Investing News

The Federal Open Market Committee (FOMC) raised the target range for the federal funds rate by 75 basis points (bp), or 0.75 percentage points, at its meeting on Sept. 20-21, 2022. The new target range is 3.00% to 3.25%.

The FOMC’s press release stated: “Recent indicators point to modest growth in spending and production. Job gains have been robust in recent months, and the unemployment rate has remained low. Inflation remains elevated, reflecting supply and demand imbalances related to the pandemic, higher food and energy prices, and broader price pressures.”

Key Takeaways

  • The Federal Open Market Committee (FOMC) voted to increase the fed funds rate by 75 basis points at its meeting on Sept. 20-21, 2022.
  • The new target range for fed funds is 3.00% to 3.25%.
  • As in prior months, the FOMC cited “robust” job gains, a low unemployment rate, and “elevated” inflation as reasons for raising rates.
  • Also as in previous months, the FOMC sees Russia’s ongoing war on Ukraine as a key driver of inflationary pressures.
  • The Fed will continue with its balance sheet reduction plan announced in May.
  • Economic projections made by meeting participants are less optimistic than those submitted at the June meeting.

Unanimous Vote

All 12 voting members present at the meeting voted in favor of the 75-basis-point rate increase. Among them were Federal Reserve Board (FRB) Chair Jerome Powell and FRB Vice Chair Lael Brainard.

Continued Economic Threat From War in Ukraine

The FOMC statement also noted, using precisely the same language seen in the press releases following the several previous meetings in 2022: “Russia’s war against Ukraine is causing tremendous human and economic hardship. The war and related events are creating additional upward pressure on inflation and are weighing on global economic activity.”

Balance Sheet Reduction Stays on Plan

The FOMC statement indicated that the Fed’s balance sheet will continue to be reduced according to a plan that was announced in May 2022. According to this plan, the Fed began reducing its bond holdings by $47.5 billion per month in June, July, and August 2022, thereafter increasing this amount to $95 billion per month.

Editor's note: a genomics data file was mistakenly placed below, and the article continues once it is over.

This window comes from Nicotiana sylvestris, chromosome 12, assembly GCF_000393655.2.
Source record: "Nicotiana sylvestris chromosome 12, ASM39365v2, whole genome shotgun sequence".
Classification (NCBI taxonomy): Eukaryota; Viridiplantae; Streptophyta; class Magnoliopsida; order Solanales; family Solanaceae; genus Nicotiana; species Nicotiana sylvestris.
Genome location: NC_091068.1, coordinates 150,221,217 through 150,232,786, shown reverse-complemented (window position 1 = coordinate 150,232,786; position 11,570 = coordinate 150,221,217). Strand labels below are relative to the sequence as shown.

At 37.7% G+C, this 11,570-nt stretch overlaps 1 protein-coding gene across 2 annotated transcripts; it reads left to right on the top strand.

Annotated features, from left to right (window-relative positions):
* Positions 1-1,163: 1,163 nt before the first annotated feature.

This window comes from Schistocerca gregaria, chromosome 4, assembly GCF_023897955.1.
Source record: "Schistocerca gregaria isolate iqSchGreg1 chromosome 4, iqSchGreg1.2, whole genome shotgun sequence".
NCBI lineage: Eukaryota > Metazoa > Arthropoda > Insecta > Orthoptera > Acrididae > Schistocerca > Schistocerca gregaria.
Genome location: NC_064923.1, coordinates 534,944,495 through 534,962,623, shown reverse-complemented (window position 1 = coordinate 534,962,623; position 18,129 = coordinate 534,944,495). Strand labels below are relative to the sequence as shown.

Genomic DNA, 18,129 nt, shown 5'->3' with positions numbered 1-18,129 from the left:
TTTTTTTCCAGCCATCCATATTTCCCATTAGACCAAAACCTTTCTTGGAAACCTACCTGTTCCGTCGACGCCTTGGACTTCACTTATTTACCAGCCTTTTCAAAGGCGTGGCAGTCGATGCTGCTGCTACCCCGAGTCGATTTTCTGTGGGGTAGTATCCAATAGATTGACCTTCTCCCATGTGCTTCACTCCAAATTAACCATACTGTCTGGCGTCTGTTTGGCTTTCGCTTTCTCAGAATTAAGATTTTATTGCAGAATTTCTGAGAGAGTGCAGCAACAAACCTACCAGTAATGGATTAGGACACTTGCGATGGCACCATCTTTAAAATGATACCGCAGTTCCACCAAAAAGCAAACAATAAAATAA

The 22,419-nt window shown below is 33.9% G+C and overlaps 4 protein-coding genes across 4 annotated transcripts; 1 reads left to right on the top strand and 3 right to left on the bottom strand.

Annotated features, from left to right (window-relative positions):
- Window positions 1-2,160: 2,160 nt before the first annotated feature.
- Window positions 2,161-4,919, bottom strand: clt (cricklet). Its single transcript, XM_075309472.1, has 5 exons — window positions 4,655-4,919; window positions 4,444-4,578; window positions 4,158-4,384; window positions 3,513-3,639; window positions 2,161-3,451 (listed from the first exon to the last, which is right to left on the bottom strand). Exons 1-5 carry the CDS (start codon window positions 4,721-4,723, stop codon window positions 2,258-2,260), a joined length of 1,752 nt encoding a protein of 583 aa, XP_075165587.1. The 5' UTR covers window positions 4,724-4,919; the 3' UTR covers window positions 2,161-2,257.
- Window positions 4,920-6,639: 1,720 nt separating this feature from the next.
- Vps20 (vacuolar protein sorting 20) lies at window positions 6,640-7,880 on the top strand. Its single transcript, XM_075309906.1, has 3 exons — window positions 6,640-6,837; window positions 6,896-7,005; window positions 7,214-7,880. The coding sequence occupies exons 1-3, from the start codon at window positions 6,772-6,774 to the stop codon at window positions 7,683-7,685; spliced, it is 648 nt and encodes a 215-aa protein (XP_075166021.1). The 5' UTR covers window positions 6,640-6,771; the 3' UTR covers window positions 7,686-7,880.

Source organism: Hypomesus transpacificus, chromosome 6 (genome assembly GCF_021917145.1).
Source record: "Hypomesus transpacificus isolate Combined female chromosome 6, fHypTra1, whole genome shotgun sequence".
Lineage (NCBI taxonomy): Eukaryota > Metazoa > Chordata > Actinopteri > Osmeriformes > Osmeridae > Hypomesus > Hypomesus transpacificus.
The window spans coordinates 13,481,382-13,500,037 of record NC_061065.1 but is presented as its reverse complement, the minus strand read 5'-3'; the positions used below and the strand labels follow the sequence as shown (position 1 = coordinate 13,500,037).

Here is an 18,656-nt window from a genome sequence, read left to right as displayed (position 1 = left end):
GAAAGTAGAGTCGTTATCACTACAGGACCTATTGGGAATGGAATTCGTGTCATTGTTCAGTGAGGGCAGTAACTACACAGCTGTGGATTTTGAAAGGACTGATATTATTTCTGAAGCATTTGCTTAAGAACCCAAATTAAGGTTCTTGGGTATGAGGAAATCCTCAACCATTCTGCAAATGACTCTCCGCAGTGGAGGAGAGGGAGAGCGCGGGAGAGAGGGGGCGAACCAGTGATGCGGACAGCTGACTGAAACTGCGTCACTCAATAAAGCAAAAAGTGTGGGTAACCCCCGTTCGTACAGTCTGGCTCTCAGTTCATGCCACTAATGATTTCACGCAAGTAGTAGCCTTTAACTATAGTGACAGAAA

FOMC Economic Projections

Participants in the Sept. 20-21 FOMC meeting also submitted their projections of the most likely outcomes for real gross domestic product (GDP) growth, the unemployment rate, inflation, and the federal funds rate for each year from 2022 to 2025, and also over the longer run. Compared to projections that were submitted at the June 2022 FOMC meeting, the latest forecasts anticipate lower real GDP growth, a higher unemployment rate, higher inflation, and higher interest rates over the next few years. The new median projections are presented below.

The median projections for real GDP growth are now: 0.2% in 2022, 1.2% in 2023, 1.7% in 2024, 1.8% in 2025, and 1.8% annually in the longer run.

The median projections for the unemployment rate are now: 3.8% in 2022, 4.4% in 2023, 4.4% in 2024, 4.3% in 2025, and 4.0% in the longer run.

The median projections for the overall inflation rate in personal consumption expenditures (PCE) are now: 5.4% in 2022, 2.8% in 2023, 2.3% in 2024, 2.0% in 2025, and 2.0% in the longer run.

The median projections for core PCE inflation are now: 4.5% in 2022, 3.1% in 2023, 2.3% in 2024, and 2.1% in 2025. Longer-run projections were not collected.

The median projections for the federal funds rate are now: 4.4% in 2022, 4.6% in 2023, 3.9% in 2024, 2.9% in 2025, and 2.5% in the longer run.

Correction – September 21, 2022: A previous version of the article misstated the interest rate increase as being 0.75%, not 0.75 percentage points.